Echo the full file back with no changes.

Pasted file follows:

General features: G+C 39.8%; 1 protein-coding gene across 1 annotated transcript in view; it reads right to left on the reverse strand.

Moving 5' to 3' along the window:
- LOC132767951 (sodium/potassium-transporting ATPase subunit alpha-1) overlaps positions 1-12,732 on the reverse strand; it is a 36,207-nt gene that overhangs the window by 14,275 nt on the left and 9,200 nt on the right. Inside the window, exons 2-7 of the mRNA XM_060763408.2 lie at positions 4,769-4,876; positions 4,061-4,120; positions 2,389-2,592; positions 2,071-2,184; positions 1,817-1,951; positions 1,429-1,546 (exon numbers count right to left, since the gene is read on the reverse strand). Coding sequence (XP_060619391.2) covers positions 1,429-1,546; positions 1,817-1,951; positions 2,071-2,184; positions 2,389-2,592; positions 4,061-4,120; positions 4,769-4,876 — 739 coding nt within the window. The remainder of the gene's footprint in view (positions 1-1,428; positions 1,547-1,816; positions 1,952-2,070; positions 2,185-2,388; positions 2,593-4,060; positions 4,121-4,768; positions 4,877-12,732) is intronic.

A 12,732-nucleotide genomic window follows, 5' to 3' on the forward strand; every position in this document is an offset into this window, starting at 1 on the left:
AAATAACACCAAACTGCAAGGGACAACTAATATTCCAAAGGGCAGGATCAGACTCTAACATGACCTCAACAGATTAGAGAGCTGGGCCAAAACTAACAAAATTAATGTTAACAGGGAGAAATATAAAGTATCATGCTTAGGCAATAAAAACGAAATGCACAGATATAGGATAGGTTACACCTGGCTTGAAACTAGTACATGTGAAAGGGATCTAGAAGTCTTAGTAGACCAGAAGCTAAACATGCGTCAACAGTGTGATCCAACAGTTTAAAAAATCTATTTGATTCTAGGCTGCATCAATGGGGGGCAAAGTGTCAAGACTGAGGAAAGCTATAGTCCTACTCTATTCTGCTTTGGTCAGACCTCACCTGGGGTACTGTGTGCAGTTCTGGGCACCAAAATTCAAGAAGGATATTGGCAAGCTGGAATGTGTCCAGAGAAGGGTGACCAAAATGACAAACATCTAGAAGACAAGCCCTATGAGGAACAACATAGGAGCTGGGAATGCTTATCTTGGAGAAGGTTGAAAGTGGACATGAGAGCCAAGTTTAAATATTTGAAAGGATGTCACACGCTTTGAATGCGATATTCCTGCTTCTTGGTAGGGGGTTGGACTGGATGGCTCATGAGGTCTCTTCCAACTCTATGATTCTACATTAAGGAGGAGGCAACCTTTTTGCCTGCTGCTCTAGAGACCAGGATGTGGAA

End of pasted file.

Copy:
General features: G+C 39.8%; 1 protein-coding gene across 1 annotated transcript in view; it reads right to left on the reverse strand.

Moving 5' to 3' along the window:
- LOC132767951 (sodium/potassium-transporting ATPase subunit alpha-1) overlaps positions 1-12,732 on the reverse strand; it is a 36,207-nt gene that overhangs the window by 14,275 nt on the left and 9,200 nt on the right. Inside the window, exons 2-7 of the mRNA XM_060763408.2 lie at positions 4,769-4,876; positions 4,061-4,120; positions 2,389-2,592; positions 2,071-2,184; positions 1,817-1,951; positions 1,429-1,546 (exon numbers count right to left, since the gene is read on the reverse strand). Coding sequence (XP_060619391.2) covers positions 1,429-1,546; positions 1,817-1,951; positions 2,071-2,184; positions 2,389-2,592; positions 4,061-4,120; positions 4,769-4,876 — 739 coding nt within the window. The remainder of the gene's footprint in view (positions 1-1,428; positions 1,547-1,816; positions 1,952-2,070; positions 2,185-2,388; positions 2,593-4,060; positions 4,121-4,768; positions 4,877-12,732) is intronic.

A 12,732-nucleotide genomic window follows, 5' to 3' on the forward strand; every position in this document is an offset into this window, starting at 1 on the left:
AAATAACACCAAACTGCAAGGGACAACTAATATTCCAAAGGGCAGGATCAGACTCTAACATGACCTCAACAGATTAGAGAGCTGGGCCAAAACTAACAAAATTAATGTTAACAGGGAGAAATATAAAGTATCATGCTTAGGCAATAAAAACGAAATGCACAGATATAGGATAGGTTACACCTGGCTTGAAACTAGTACATGTGAAAGGGATCTAGAAGTCTTAGTAGACCAGAAGCTAAACATGCGTCAACAGTGTGATCCAACAGTTTAAAAAATCTATTTGATTCTAGGCTGCATCAATGGGGGGCAAAGTGTCAAGACTGAGGAAAGCTATAGTCCTACTCTATTCTGCTTTGGTCAGACCTCACCTGGGGTACTGTGTGCAGTTCTGGGCACCAAAATTCAAGAAGGATATTGGCAAGCTGGAATGTGTCCAGAGAAGGGTGACCAAAATGACAAACATCTAGAAGACAAGCCCTATGAGGAACAACATAGGAGCTGGGAATGCTTATCTTGGAGAAGGTTGAAAGTGGACATGAGAGCCAAGTTTAAATATTTGAAAGGATGTCACACGCTTTGAATGCGATATTCCTGCTTCTTGGTAGGGGGTTGGACTGGATGGCTCATGAGGTCTCTTCCAACTCTATGATTCTACATTAAGGAGGAGGCAACCTTTTTGCCTGCTGCTCTAGAGACCAGGATGTGGAA